Netherton syndrome is a less common form of ichthyosis. In older children and adults the scaling may have a distinctive circular pattern (ichthyosis linearis circumflexa). But in infants and younger children, the skin is more commonly red and scaly all over, lacking the distinctive circular pattern. Hair shafts are fragile and break easily due to trichorrhexis invaginata, or “bamboo hair,” resulting in short sparse hair. Another characteristic of Netherton syndrome is a predisposition to allergies, asthma, and eczema. Adults and children with Netherton syndrome are also predisposed viral skin infections with herpes and human papilloma virus, in addition to bacterial skin and systemic infections.
Newborns with Netherton syndrome have reddened skin (erythroderma), and, less commonly, a thick shell-like covering of the skin (collodion membrane). Babies with Netherton syndrome may be born prematurely. Trouble gaining weight during infancy and childhood is common, and can be severe. Infants may also have recurrent skin infections and septicemia (infection in the blood). They may develop hypernatremia (elevated sodium levels in the blood) due to excessive loss of fluid from the skin surface. Because hairs may not be affected at birth, and then may be sparse in all babies during the first months of life, the characteristic hair defect that is diagnostic of Netherton syndrome may not be detected initially. Infants with Netherton syndrome may be misdiagnosed as having ARCI-CIE type (congenital ichthyosiform erythroderma), atopic dermatitis, or psoriasis. Atopic dermatitis (red, itchy patches of skin) may be present, and a cradle cap-like scale and redness may appear on the face, scalp and eyebrows.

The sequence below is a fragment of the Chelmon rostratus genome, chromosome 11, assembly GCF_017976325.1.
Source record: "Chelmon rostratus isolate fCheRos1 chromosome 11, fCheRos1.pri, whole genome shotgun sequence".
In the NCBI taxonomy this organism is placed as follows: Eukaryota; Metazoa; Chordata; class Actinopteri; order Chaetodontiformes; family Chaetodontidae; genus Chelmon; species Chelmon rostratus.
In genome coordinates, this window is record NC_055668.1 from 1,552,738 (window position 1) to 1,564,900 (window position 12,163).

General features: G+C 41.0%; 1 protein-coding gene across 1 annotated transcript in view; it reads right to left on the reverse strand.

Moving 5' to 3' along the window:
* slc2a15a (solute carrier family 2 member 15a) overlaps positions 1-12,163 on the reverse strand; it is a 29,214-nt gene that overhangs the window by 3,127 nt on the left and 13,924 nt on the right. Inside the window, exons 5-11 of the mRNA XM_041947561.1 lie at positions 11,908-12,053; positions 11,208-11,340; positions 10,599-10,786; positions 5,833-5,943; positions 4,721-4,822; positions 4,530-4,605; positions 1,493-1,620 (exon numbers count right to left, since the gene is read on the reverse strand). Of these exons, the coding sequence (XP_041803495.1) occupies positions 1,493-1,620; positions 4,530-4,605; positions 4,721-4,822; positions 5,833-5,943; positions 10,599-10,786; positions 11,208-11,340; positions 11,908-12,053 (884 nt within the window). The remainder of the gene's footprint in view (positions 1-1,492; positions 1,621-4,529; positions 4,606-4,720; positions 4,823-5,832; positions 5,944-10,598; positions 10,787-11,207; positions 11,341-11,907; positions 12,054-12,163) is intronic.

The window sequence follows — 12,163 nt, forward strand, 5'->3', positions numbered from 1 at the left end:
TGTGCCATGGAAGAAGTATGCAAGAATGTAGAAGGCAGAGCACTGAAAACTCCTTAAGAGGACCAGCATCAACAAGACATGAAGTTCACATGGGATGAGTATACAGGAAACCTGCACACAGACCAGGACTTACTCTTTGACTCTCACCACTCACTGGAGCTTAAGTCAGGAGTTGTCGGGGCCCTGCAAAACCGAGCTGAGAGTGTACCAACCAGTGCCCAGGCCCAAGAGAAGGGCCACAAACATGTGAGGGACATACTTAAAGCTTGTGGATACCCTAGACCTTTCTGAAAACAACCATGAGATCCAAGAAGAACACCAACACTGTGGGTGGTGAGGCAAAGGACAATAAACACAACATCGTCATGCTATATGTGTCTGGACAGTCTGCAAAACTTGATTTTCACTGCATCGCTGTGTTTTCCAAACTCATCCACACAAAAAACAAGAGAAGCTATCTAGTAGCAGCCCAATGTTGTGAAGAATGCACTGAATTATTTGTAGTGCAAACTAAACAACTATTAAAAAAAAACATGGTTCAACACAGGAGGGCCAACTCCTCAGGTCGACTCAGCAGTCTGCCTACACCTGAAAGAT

Autosomal recessive mutations in SPINK5 have been shown to cause Netherton syndrom. Individuals must inherit two mutant copies of SPINK5 in order to have the disease, with each parent contributing one mutated gene; the parents (“carriers”) show no evidence of Netherton syndrome. (For more information on the genetics of Netherton syndrome, request FIRST’s publication, Ichthyosis: The Genetics of Inheritance)
This gene encodes a protein that limits the activity of certain proteases (enzymes that digest proteins) in the skin protein. In Netherton syndrome increased protease action in the skin results in too few layers of the outer skin (stratum corneum), and reduced activity of antimicrobial peptides. Therefore agents that remove scale (keratolytics), such as the alpha-hydroxy acids (lactic acid, glycolic acid), salicylic acid and oral retinoids are not helpful in the management of this disorder, and may aggravate the symptoms. Current treatment options are limited to topical treatment with mild moisturizers containing petrolatum or lanolin and/or a skin barrier repair formula containing ceramides or cholesterol.Topical calcineurin inhibitors (pimecrolimus and tacrolimus) have been shown to be helpful for individuals with Netherton, must be used sparingly because they are absorbed easily though the abnormal stratum corneum, and widespread use can lead to dangerously high blood levels. Topical steroids are also readily absorbed, and should be used in low potency forms to limited areas of the body for short periods of time. Recently a few reports of treatment of Netherton syndrome with systemic immunomodulatory medications have been published. The potentially limited benefits of these medications must be weighed against the risks of systemic medications.
This information is provided as a service to patients and parents of patients who have ichthyosis. It is not intended to supplement appropriate medical care, but instead to complement that care with guidance in practical issues facing patients and parents. Neither FIRST, its Board of Directors, Medical & Scientific Advisory Board, Board of Medical Editors nor Foundation staff and officials endorse any treatments or products reported here. All issues pertaining to the care of patients with ichthyosis should be discussed with a dermatologist experienced in the treatment of their skin disorder.
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